Gary Leff is one of the foremost experts in the field of miles, points, and frequent business travel - a topic he has covered since 2002. Co-founder of frequent flyer community InsideFlyer.com, emcee of the Freddie Awards, and named one of the "World's Top Travel Experts" by Conde' Nast Traveler (2010-Present) Gary has been a guest on most major news media, profiled in several top print publications, and published broadly on the topic of consumer loyalty. More About Gary »

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Comments

  1. Well are not the collapse of oil prices, government ineptitude and/or corruption and civil unrest all part an parcel of the same issue? Both Nigeria and Venezuela suffered from one or the other (or in the case of Nigeria, both) and each was only aggravated by the Saudi decision to drop crude prices to squeeze the high cost North American producers like frackers and oil sands processors (which they’ve succeeded in doing for the moment). The boom on this continent threatened to close a major market for crude from the gulf, Africa and Venezuela, since China’s hoped for mega market failed to materialize and thus off-set the loss of the US and Canada as key markets. In both Venezuela and Nigeria civil unrest has taken over making any tourist travel to fill the back of the planes unlikely. A conjunction of major events no airline could overlook. Particularly when a 787 could be deployed on a high-demand route like TLV.

  2. I was on the ADD-LOS flights this week, going in the 777 was mostly empty, more than enough for rows for everyone to have one. Leaving it was a different story, nearly full. Official USD rate is around 200 but even at the airport banks and currency exchage were giving 345. All signs of harder times ahead.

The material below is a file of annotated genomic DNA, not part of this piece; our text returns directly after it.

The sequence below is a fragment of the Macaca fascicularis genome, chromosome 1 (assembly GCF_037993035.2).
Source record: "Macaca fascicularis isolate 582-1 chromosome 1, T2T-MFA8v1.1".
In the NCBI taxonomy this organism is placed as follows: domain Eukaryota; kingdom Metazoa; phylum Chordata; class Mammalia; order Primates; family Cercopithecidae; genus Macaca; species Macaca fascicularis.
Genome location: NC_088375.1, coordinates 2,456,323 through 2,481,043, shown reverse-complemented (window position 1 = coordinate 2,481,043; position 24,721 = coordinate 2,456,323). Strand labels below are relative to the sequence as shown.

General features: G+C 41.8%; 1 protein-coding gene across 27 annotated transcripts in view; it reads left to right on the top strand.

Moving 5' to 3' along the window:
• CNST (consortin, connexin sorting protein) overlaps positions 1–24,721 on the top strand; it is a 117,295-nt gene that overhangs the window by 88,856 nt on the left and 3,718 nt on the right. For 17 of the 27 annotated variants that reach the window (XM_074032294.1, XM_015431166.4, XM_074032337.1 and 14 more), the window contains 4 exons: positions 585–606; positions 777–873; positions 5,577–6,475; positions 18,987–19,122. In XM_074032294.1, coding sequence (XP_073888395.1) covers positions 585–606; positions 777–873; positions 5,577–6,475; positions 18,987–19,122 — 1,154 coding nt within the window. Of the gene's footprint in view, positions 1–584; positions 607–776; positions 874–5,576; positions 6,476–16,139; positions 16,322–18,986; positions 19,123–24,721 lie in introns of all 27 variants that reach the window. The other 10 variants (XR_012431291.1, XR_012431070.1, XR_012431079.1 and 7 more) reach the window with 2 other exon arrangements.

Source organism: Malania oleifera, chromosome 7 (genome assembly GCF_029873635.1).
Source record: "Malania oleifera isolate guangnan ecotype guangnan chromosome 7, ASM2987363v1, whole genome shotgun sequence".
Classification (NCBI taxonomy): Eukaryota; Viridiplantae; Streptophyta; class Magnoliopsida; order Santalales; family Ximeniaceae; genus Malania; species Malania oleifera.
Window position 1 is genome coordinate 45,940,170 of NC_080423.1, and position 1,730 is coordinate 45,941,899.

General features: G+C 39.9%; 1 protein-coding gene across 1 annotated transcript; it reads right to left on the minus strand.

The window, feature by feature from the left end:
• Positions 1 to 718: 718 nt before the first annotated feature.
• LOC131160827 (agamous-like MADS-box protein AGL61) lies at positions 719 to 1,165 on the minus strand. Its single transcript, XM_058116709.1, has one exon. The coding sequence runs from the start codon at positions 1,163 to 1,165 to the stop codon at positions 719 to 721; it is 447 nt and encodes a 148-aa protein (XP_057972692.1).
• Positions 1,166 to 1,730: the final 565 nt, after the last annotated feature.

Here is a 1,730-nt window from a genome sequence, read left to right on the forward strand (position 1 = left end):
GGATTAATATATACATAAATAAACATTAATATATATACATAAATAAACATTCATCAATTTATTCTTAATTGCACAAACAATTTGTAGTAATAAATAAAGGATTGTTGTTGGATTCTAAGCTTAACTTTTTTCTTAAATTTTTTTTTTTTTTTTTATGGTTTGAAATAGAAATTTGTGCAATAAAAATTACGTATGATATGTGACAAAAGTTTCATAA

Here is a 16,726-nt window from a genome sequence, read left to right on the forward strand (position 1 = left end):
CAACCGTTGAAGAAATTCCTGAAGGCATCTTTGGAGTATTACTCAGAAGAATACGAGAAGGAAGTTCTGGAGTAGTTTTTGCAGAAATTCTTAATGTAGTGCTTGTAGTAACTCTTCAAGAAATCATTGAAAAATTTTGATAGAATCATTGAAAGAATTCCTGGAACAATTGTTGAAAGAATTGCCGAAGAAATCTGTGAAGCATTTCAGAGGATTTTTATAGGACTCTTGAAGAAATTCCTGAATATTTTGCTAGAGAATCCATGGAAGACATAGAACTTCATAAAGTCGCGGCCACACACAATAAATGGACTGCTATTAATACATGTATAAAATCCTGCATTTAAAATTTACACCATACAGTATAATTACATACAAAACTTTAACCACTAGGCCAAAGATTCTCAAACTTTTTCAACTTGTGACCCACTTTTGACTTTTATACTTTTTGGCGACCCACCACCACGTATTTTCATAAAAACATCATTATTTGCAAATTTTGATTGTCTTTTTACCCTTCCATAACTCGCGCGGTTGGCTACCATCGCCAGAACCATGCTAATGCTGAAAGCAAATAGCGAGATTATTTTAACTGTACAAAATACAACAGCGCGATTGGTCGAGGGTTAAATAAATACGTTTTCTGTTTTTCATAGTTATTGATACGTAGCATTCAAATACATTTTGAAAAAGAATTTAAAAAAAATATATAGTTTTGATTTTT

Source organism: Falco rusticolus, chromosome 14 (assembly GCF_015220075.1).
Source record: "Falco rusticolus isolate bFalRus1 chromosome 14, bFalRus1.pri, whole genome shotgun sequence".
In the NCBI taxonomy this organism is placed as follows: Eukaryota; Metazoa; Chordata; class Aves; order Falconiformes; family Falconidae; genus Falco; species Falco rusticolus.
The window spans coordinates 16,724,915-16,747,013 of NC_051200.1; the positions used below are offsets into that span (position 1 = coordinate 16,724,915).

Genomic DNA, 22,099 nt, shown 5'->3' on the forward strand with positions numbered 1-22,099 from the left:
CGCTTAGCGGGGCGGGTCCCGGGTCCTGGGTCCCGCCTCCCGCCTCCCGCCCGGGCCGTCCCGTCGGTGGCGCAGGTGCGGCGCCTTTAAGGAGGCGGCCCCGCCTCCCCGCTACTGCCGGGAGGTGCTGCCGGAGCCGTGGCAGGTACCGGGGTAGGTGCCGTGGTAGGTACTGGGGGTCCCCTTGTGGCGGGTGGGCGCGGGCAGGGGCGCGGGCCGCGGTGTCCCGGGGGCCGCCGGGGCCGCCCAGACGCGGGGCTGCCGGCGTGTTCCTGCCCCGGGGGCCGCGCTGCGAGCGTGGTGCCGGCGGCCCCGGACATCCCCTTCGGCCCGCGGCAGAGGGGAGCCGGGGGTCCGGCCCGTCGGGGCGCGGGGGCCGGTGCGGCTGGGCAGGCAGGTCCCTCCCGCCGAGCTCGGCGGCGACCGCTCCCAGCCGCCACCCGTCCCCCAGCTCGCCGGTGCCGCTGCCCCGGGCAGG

3. Regarding Emirates pulling the A380 from the Houston route (above) “The oil industry is suffering low fuel prices, and Houston is a key energy market. It’s why Emirates downsized their Houston – Dubai flight from an A380 to a Boeing 777.”

    Per Arabianbusiness.com – 10 May 2016:

    “The airline will keep the A380 on its Dubai to Houston route despite the negative impact of the falling oil price, Clark added.

    “As you know, we switched it off Dallas and put it on to our Washington service because clearly the oil and gas sector in Texas was suffering.

    “At the moment, the Houston operation on the A380 is in good shape – it is not as good as it was but we can’t have it all ways all of the time.””

    It appears DFW “lost” the EK A380 (for now) scheduled to return to DFW in September 2016 – but IAH still has it…

  4. Actually, the greatest info I got out of this post is that UA is upping it’s SFO-TLV flight to daily service…..that’s AWSOME!

    (Hey AA – still claiming your PHL-TLV was cancelled due to “unprofitibality” LOL)

  5. You completely missed the concurrent announcement regarding implementation of daily flights (currently 3x weekly) from SFO-TLV. These are highly profitable flights packed with business travelers from Silicon Valley. That’s where the 787s that were running on the IAH-LOS route are going. It’s not just that LOS became less profitable – but also that there are more profitable options for aircraft deployment.